A video documentary of the Basic Income March,
Harlem to the South Bronx, Ching Juhl,
October 26, 2019

That’s the way the system works today.

And that’s based on a ridiculous assumption that the privileged people of the world, whether they’re in government or whether they’re private resource owners, they get to judge everybody else. They get to judge the weak and the vulnerable. They say: you deserve to live; you don’t. You go be homeless, you go eat out of dumpsters or do whatever else you have to do to keep yourself alive. That is the ridiculous assumption that there is anyone who doesn’t deserve the basic resources that they need to survive. And they decide who’s deserving on the self-serving assumption that privileged people have the right to judge whether unprivileged people deserve to survive. Those assumptions are self-serving to begin with. And look how self-servingly they use that power! In practice, the number one thing that we ask of the poor is, “if you’re truly needy, are you willing to work for the rich?

Are you willing to work for people who own property? That’s what you’ve got to do to prove that you’re worthy. That’s so self-serving on the part of the privileged. And for almost all of us, it’s self-defeating, because most of us don’t have enough property to work for ourselves. The vast majority of us have to work for someone who owns enough property to hire us. By creating the situation where the more privileged to get to block the less privileged from the resources they need to survive, we’ve created a situation where just about everybody has to work either directly or indirectly for the wealthiest of us.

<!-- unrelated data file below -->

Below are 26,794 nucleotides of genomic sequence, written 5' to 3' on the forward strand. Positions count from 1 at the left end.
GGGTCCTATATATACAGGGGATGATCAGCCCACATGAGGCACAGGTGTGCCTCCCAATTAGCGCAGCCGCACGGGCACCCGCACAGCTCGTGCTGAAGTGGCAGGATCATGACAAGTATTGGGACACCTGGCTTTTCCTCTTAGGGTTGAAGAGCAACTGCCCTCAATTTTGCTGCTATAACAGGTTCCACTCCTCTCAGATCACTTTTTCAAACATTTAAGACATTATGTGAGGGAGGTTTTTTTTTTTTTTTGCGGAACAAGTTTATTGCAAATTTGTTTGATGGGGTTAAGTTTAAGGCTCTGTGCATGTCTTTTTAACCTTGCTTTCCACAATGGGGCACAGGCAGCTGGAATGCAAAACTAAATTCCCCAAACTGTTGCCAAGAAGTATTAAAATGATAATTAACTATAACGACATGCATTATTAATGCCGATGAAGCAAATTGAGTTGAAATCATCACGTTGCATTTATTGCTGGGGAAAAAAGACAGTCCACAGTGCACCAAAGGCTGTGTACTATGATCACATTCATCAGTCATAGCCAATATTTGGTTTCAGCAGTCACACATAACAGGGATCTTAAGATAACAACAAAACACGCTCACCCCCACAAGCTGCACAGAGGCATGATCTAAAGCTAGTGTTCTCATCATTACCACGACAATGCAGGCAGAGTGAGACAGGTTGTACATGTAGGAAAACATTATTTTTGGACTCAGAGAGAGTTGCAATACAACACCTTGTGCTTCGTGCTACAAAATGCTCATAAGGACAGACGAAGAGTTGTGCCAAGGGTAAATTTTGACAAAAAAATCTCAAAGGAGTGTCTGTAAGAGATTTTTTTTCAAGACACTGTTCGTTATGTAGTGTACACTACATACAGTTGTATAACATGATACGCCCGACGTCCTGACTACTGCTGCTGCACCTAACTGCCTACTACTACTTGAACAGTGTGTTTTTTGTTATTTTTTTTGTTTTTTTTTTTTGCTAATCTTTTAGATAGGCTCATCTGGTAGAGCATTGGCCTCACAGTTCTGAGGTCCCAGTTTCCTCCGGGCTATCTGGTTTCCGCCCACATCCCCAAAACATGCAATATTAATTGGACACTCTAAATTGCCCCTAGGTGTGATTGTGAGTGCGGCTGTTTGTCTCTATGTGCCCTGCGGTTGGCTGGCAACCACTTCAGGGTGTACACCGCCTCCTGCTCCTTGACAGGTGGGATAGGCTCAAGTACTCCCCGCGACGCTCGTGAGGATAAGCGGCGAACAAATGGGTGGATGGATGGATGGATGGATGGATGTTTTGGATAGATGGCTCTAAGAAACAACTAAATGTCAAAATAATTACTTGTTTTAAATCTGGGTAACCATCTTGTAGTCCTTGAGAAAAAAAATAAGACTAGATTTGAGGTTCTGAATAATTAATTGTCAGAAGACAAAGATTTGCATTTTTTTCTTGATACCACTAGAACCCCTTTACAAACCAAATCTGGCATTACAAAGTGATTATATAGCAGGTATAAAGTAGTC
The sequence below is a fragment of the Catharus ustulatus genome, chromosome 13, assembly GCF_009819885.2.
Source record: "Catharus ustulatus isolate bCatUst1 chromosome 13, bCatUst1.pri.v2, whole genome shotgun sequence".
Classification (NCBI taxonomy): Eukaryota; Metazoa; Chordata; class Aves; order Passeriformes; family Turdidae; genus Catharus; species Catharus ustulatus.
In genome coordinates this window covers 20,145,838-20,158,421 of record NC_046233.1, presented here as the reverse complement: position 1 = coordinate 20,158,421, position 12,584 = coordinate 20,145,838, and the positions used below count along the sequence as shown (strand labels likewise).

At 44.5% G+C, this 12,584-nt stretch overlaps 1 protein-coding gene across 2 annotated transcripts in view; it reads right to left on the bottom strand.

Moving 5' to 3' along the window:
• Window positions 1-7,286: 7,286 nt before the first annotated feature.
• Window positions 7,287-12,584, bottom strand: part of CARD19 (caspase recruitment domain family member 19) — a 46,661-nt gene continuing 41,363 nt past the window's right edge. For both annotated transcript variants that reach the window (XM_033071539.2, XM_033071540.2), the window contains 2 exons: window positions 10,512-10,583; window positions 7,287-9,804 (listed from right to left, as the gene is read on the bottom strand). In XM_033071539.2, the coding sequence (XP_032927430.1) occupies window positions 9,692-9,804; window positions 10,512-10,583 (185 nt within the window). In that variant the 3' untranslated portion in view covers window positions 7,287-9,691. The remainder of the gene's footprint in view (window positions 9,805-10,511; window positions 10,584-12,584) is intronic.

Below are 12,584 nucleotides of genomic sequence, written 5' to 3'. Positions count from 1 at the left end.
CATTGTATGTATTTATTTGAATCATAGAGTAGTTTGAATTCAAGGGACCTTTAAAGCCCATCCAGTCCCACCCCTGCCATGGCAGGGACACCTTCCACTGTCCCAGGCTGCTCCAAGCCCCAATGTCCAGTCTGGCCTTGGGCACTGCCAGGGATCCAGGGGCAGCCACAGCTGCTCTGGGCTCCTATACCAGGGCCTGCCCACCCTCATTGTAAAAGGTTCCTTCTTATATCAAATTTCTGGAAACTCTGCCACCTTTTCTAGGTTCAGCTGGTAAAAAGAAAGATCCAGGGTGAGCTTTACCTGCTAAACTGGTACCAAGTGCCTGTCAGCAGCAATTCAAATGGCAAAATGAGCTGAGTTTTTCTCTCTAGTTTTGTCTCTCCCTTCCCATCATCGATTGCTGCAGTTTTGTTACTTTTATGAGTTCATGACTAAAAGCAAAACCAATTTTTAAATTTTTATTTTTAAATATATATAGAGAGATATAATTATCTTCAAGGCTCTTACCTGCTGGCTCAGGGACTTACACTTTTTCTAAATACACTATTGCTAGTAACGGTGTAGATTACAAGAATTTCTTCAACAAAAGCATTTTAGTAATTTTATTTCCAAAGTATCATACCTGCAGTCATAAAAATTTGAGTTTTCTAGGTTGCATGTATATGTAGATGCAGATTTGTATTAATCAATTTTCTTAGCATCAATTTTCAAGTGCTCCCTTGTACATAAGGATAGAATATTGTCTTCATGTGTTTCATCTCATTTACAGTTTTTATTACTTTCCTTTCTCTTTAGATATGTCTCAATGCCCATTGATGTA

Marching from Harlem to the Bronx, October 26, 2020

And that creates this terrible work incentive problem. When they talk about incentives, they only talk about the incentives for those lazy workers to work. What about the incentive for those cheap employers to pay good wages? That incentive problem doesn’t just affect the people at the low end. 41 years ago, real per capita income was half of what it is now. That means we could all be working half as much and consuming the same or we could be working the same and consuming twice as much as we did 41 years ago. But most people are working just as much as their parents were 41 years ago and consuming little if any more than their parents did 41 years ago. We’ve had all this economic growth all this automation in the past 41 years and the benefits have all gone to the top 1%. Basic Income is not just for those other people at the low end, it’s for everybody who has no other choice but to work for a living.

We have owed each other a Basic Income since we enclosed the common lands, since we abducted the slaves, since we killed the buffalo not because some long-dead person stole something from some other long-dead person but because they created a system that privileges some, impoverishes others, and corrupts us all. We all owe each other a Basic Income now. That’s why I’m marching today and thank you for joining me.
Karl Widerquist, the Bronx, New York, October 26, 2019, final edits St. Elizabeth’s, Napoleon Avenue, New Orleans, September 13, 2020

A video interview of Karl Widerquist, by Ching Juhl, June 22, 2020

>

All the images and videos above are by Ching Juhl of Juhl Media.

>

>

Pierre Madden, transcribed this text, did some of the copyedting.

>